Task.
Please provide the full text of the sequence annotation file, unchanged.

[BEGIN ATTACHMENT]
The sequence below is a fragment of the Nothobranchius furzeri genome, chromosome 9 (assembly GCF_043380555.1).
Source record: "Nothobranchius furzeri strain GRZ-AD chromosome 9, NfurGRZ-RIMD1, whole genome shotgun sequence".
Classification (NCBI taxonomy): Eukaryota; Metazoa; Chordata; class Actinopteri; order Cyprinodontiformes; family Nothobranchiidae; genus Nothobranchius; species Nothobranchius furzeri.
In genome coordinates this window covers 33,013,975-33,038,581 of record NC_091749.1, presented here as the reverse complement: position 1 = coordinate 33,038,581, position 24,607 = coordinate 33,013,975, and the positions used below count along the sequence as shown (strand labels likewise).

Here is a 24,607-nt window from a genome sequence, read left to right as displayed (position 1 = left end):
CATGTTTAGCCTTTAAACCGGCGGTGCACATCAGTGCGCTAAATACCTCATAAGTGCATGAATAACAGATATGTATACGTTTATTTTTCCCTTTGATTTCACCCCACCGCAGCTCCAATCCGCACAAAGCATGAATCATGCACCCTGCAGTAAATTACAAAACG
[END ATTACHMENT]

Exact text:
The sequence below is a fragment of the Nothobranchius furzeri genome, chromosome 9 (assembly GCF_043380555.1).
Source record: "Nothobranchius furzeri strain GRZ-AD chromosome 9, NfurGRZ-RIMD1, whole genome shotgun sequence".
Classification (NCBI taxonomy): Eukaryota; Metazoa; Chordata; class Actinopteri; order Cyprinodontiformes; family Nothobranchiidae; genus Nothobranchius; species Nothobranchius furzeri.
In genome coordinates this window covers 33,013,975-33,038,581 of record NC_091749.1, presented here as the reverse complement: position 1 = coordinate 33,038,581, position 24,607 = coordinate 33,013,975, and the positions used below count along the sequence as shown (strand labels likewise).

Here is a 24,607-nt window from a genome sequence, read left to right as displayed (position 1 = left end):
CATGTTTAGCCTTTAAACCGGCGGTGCACATCAGTGCGCTAAATACCTCATAAGTGCATGAATAACAGATATGTATACGTTTATTTTTCCCTTTGATTTCACCCCACCGCAGCTCCAATCCGCACAAAGCATGAATCATGCACCCTGCAGTAAATTACAAAACG